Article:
Using coolers, old plastic fermenters, pickle buckets, and a host of kitchen utensils, combined with a few specialties like a grain mill, sparger, copper coil wort chiller, the cash outlay for brewing is only about $300 – 500 tops, spread out over 2 – 3 years.
Depending on the time and dedication, it could easily take this much time to reach the 25 – 50 batch benchmarks to need all of this stuff.
Commercial brewing on the other hand is capital intensive.
Even if you beg, borrow and steal (expression only!), salvaging equipment from old dairies, buying used and doing the lion’s share of work (installation and build out) yourself, you are looking at 75 – 100K.
This could build a 7-barrel brewery with a small taproom, if one garners and utilizes every bit of social and family capital at their disposal.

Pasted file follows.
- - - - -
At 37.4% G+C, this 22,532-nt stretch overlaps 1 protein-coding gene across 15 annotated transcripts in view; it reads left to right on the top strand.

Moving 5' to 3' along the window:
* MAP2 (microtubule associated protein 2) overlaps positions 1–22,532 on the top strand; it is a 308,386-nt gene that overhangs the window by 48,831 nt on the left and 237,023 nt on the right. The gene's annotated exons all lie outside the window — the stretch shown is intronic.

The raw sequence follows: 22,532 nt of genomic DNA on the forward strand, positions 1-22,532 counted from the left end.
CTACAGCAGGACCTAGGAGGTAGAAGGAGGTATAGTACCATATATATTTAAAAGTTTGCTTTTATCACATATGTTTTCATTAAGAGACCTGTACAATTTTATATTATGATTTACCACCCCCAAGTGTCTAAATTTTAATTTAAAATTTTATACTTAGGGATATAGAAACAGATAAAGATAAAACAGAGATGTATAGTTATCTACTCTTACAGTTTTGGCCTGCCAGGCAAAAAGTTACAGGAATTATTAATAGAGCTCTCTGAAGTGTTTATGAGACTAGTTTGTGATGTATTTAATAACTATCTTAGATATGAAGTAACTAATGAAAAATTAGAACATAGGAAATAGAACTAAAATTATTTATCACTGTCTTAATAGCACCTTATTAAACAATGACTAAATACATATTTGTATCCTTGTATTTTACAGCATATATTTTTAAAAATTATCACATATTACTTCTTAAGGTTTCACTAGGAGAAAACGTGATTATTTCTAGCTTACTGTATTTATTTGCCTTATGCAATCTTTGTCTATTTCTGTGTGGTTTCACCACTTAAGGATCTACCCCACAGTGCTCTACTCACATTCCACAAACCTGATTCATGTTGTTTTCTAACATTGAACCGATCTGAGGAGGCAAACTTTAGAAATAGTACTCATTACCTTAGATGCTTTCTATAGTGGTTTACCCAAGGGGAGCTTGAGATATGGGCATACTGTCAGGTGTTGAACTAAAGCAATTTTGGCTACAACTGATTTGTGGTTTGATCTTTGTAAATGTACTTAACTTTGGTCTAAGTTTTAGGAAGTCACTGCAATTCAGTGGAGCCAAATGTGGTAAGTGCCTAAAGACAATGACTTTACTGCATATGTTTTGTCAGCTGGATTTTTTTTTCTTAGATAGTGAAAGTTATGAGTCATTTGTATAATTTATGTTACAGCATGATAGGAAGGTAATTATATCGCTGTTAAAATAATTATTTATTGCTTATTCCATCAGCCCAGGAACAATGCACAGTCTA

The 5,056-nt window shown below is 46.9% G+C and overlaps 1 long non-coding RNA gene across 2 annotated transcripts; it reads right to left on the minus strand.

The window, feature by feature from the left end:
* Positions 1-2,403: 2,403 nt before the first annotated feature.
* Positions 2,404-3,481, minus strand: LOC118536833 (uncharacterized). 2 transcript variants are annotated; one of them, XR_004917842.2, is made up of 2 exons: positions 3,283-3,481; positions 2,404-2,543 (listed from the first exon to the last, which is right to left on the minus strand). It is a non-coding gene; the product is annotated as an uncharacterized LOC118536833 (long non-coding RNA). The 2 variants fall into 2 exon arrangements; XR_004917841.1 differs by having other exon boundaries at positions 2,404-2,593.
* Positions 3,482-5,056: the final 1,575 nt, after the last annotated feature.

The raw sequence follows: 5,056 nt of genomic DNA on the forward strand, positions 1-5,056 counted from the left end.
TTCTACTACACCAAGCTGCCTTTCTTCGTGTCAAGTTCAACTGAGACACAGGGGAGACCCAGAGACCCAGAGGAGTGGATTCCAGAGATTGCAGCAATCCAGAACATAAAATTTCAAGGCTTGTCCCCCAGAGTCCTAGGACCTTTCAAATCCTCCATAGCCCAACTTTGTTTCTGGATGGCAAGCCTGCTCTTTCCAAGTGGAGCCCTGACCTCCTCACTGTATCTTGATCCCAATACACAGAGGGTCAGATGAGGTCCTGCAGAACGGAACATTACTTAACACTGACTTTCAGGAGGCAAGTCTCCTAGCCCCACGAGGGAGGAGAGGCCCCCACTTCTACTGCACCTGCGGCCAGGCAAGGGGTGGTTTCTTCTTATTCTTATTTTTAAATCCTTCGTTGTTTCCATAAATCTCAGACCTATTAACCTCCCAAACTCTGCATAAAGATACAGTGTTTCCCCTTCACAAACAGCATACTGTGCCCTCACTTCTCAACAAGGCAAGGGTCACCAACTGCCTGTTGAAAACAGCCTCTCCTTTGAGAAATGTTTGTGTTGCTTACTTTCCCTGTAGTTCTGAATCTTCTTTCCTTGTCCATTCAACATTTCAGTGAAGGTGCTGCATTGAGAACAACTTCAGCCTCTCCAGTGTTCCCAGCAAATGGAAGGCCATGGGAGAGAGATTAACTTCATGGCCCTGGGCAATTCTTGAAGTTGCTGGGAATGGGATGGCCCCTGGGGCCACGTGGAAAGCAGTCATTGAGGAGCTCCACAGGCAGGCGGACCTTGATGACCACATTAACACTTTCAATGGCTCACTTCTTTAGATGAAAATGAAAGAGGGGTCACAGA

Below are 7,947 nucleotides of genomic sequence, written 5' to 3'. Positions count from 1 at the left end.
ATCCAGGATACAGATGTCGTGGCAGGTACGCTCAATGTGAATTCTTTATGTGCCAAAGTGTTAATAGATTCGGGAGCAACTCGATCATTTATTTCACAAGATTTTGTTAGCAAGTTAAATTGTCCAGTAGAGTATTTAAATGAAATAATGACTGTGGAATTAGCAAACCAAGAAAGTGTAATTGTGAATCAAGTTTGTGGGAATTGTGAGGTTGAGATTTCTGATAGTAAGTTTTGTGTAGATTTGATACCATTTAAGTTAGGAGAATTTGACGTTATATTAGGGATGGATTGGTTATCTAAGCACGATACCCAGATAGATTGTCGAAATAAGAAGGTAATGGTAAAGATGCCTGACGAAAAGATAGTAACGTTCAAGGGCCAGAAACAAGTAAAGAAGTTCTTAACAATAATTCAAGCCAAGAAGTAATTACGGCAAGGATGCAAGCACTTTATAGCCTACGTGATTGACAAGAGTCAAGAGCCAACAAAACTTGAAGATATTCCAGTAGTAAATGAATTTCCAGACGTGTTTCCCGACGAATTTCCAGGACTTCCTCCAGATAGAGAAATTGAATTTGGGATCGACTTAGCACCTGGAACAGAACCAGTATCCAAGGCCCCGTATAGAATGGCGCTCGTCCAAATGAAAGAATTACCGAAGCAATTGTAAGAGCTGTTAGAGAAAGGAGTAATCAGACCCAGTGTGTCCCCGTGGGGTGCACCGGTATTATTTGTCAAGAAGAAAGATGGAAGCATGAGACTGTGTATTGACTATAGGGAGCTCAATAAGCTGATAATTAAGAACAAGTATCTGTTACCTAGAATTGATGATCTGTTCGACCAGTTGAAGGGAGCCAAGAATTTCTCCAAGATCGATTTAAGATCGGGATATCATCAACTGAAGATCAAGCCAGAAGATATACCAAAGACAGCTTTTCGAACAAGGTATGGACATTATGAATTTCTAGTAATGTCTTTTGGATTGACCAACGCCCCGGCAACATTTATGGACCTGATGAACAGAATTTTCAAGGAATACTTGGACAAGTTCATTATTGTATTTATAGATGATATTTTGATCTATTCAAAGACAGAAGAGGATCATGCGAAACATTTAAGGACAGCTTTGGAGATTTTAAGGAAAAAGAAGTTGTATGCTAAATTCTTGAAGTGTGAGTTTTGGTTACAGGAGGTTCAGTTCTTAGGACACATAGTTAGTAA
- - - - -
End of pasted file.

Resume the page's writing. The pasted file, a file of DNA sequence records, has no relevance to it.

Otherwise, the low-end for investment would be 150 – 250K.
Not a lot for some, yet a real stretch for most.
Here are some articles which discuss commercial brewing ventures at length: Microbrewery Equipment List: All You Need to Get Started and How Much Does It Cost to Start a Microbrewery?
6) Artisan Qualities and Inner Drive
In my view, brewing takes more than science, the ability to read a recipe, and follow rules.
It takes an innate connection to the heart of the process.
Understand everything about it, chemically, environmentally, and culturally.
There is a reason the most unique, complex beers come from Belgium, the finest lagers from Germany (and the Czech Republic) and the finest ales from England.
It is their culture, their life blood, their raison d’être.
Yes, business acumen, science, market awareness, are all essential in commercial ventures.
However, if one hasn’t the drive to find the answers of Life, the Universe and Everything with beer as the vehicle for this journey, then perhaps commercial brewing is not the ideal journey for you.
No worries, brew beer and have fun!
Breaking Ground – A New Brewery?
If brewing transcends a hobby, a fun-time, and brings passion to life, commercial brewing could be a consideration.
Tread carefully, have a rock-solid, vetted business plan, and don’t look back.